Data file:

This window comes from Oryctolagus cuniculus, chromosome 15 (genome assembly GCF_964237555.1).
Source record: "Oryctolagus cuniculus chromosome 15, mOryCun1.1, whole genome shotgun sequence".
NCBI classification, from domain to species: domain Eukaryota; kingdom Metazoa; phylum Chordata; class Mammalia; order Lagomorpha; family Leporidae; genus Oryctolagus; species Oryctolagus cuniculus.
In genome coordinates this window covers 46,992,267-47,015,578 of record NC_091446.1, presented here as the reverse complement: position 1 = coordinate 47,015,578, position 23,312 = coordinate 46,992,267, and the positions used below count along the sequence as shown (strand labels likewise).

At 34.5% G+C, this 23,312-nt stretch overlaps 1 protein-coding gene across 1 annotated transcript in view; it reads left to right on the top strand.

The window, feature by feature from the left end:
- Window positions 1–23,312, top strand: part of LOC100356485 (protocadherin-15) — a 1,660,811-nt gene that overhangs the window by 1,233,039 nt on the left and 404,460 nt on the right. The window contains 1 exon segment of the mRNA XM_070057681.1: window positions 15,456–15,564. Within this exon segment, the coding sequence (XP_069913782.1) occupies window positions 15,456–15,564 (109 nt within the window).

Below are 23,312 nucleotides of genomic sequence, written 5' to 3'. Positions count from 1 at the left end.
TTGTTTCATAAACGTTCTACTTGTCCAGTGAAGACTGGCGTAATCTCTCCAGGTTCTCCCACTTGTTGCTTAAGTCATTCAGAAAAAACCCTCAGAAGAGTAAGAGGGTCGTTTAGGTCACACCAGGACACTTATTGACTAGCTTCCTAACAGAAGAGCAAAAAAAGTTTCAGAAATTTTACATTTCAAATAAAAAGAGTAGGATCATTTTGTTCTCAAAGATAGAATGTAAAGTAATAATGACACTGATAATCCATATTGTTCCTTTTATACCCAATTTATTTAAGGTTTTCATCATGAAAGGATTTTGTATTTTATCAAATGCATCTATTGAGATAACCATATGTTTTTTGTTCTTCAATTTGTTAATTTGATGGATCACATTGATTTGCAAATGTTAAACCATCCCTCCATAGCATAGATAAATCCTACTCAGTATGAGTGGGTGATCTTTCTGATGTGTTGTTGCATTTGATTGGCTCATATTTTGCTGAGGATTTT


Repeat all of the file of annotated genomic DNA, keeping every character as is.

This window comes from Oryctolagus cuniculus, chromosome 15 (genome assembly GCF_964237555.1).
Source record: "Oryctolagus cuniculus chromosome 15, mOryCun1.1, whole genome shotgun sequence".
NCBI classification, from domain to species: domain Eukaryota; kingdom Metazoa; phylum Chordata; class Mammalia; order Lagomorpha; family Leporidae; genus Oryctolagus; species Oryctolagus cuniculus.
In genome coordinates this window covers 46,992,267-47,015,578 of record NC_091446.1, presented here as the reverse complement: position 1 = coordinate 47,015,578, position 23,312 = coordinate 46,992,267, and the positions used below count along the sequence as shown (strand labels likewise).

At 34.5% G+C, this 23,312-nt stretch overlaps 1 protein-coding gene across 1 annotated transcript in view; it reads left to right on the top strand.

The window, feature by feature from the left end:
- Window positions 1–23,312, top strand: part of LOC100356485 (protocadherin-15) — a 1,660,811-nt gene that overhangs the window by 1,233,039 nt on the left and 404,460 nt on the right. The window contains 1 exon segment of the mRNA XM_070057681.1: window positions 15,456–15,564. Within this exon segment, the coding sequence (XP_069913782.1) occupies window positions 15,456–15,564 (109 nt within the window).

Below are 23,312 nucleotides of genomic sequence, written 5' to 3'. Positions count from 1 at the left end.
TTGTTTCATAAACGTTCTACTTGTCCAGTGAAGACTGGCGTAATCTCTCCAGGTTCTCCCACTTGTTGCTTAAGTCATTCAGAAAAAACCCTCAGAAGAGTAAGAGGGTCGTTTAGGTCACACCAGGACACTTATTGACTAGCTTCCTAACAGAAGAGCAAAAAAAGTTTCAGAAATTTTACATTTCAAATAAAAAGAGTAGGATCATTTTGTTCTCAAAGATAGAATGTAAAGTAATAATGACACTGATAATCCATATTGTTCCTTTTATACCCAATTTATTTAAGGTTTTCATCATGAAAGGATTTTGTATTTTATCAAATGCATCTATTGAGATAACCATATGTTTTTTGTTCTTCAATTTGTTAATTTGATGGATCACATTGATTTGCAAATGTTAAACCATCCCTCCATAGCATAGATAAATCCTACTCAGTATGAGTGGGTGATCTTTCTGATGTGTTGTTGCATTTGATTGGCTCATATTTTGCTGAGGATTTT